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New Talent

New Talent: Ben Reed

Ben gives us the lowdown on putting together edits, music videos and talking sandwiches

New Talent: Ben Reed

Welsh director Ben Reed now lives in London but still directs films. Having directed music videos for major artists including Blur, George Ezra, and Wiley, Ben is still known for his playful inventiveness and the deadpan sense of humour which permeates all of his work. A recent addition to the Mr.Frank team, Ben sat down with the LBB team to tell us a little bit about what makes him tick.

 

LBB> So, tell me about your background – did you study film?

BR> I didn’t go to film school, but I studied film theory – so just watching lots of films and writing lots of essays… nothing too exciting really. Then I worked for about four years in Welsh film and television, as a runner and camera assistant. I wanted to be a focus puller for a while, there was something about being closet to the camera and the actors, and you were really in the middle of the action. It seems silly looking back now, but at the time, putting markers on the floor and measuring distances really appealed to me, this kind of perfection. But now this is like the most boring part of filmmaking to me…

 

LBB>Where in Wales did you grow up?

BR> I grew up in a place called Bridgend, which is between Cardiff and Swansea. There’s not a lot going on film-wise, but weirdly there was a lot of investment into studios there.  I don’t really watch television, but there’s a lot of big TV stuff filmed in Wales… big fantasy productions and period dramas. Things have really exploded but at the time I was starting out there wasn’t really much there. And after a while of working in television, I realised I wanted to be a director… because there’s so much shit. I was working on some really terrible stuff, and at the weekends I’d make little animations and stuff. I didn’t really have many people to assist me, and because I had no portfolio I was a bit shy to start calling people up and say “Hey, want to work on my film?”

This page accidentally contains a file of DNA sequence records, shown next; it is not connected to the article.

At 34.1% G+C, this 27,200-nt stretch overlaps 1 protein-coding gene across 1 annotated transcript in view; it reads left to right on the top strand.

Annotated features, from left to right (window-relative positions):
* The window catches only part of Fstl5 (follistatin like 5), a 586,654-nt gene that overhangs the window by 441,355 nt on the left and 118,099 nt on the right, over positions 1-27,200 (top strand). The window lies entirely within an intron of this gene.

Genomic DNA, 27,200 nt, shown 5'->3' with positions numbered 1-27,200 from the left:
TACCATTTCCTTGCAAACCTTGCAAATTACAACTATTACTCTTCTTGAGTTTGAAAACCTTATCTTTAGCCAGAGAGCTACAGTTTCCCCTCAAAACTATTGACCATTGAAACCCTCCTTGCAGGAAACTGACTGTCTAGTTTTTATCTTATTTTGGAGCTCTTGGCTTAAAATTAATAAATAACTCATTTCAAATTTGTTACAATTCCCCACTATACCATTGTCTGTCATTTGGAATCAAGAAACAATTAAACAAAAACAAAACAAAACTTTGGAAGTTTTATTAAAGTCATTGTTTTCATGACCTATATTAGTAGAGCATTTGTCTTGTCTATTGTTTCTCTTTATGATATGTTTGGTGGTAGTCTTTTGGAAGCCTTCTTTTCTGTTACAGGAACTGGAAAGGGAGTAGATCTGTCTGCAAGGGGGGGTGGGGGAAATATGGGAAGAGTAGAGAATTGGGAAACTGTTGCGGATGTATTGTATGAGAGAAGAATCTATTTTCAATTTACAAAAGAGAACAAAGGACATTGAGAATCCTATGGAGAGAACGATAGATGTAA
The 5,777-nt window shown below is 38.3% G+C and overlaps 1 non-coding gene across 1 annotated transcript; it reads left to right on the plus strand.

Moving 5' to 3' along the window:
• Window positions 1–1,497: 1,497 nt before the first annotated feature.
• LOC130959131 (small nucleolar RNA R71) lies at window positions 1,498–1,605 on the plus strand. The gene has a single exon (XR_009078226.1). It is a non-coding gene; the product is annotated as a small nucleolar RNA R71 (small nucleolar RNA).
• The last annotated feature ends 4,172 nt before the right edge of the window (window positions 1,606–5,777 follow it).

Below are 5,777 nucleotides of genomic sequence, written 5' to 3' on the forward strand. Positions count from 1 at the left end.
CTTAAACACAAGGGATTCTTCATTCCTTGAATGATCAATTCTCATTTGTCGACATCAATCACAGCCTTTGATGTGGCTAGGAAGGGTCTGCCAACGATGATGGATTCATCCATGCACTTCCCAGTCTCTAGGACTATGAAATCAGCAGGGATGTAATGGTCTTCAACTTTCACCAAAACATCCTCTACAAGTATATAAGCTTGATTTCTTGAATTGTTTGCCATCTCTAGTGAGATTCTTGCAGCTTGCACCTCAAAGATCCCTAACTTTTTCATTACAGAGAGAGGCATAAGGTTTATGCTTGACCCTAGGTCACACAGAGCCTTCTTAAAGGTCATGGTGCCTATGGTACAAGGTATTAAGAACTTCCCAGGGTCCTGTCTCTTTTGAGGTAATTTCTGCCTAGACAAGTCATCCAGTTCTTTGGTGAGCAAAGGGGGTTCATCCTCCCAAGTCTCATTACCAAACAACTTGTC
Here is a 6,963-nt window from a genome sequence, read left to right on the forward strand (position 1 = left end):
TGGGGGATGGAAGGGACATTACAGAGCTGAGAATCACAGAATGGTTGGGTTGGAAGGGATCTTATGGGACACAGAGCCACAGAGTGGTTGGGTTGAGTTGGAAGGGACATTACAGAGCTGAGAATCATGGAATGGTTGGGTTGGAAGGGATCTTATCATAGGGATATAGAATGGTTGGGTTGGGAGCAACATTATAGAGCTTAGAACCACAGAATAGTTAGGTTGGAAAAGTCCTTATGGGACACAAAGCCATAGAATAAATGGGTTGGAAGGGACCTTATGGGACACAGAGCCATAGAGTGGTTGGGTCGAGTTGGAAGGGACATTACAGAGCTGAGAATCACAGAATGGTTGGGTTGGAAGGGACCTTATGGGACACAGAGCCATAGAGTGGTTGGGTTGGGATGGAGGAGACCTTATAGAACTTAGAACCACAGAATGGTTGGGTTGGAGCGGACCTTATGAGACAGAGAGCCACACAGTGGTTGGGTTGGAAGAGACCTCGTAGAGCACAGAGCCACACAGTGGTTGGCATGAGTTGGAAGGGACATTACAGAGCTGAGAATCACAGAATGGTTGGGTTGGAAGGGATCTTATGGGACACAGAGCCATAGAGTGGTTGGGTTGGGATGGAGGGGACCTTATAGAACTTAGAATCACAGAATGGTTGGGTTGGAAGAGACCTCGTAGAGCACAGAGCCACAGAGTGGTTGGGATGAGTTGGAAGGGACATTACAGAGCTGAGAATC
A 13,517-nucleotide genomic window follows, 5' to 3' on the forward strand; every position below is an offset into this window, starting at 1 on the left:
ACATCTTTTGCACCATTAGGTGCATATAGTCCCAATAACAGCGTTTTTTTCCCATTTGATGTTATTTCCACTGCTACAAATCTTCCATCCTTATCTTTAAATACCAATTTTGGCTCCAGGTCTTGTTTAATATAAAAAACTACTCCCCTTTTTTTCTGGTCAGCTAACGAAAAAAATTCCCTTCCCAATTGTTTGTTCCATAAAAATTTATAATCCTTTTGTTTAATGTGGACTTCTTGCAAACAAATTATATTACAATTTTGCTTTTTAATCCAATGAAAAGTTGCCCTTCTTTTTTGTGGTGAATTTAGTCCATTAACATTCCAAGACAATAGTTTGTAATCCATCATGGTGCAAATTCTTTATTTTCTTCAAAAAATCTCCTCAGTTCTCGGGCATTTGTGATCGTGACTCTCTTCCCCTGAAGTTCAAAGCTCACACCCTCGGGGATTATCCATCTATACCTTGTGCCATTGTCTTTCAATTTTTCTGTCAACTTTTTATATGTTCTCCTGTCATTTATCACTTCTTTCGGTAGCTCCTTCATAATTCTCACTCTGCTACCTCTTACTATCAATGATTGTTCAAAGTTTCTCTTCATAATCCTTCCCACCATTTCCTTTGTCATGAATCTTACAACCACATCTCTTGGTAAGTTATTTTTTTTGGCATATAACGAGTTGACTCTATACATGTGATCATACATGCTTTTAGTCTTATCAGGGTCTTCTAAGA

LBB>So how did you do it in the end? How did you make that leap?

BR> I was doing animations and things for small bands, and eventually people saw them and I got more money to do more things. At the time, there was a small community of DIY filmmakers in Cardiff, who were all doing the same thing. We were all kind of working together and working on each other’s films, and our careers were all gradually progressing, getting better commissions. And after a few years of doing that part-time while working as a runner, I managed to get signed by a company in London, and decided to focus on directing full time.

 

LBB>A lot of your work is very edit-focused – how do you see the relation between editing and filmmaking?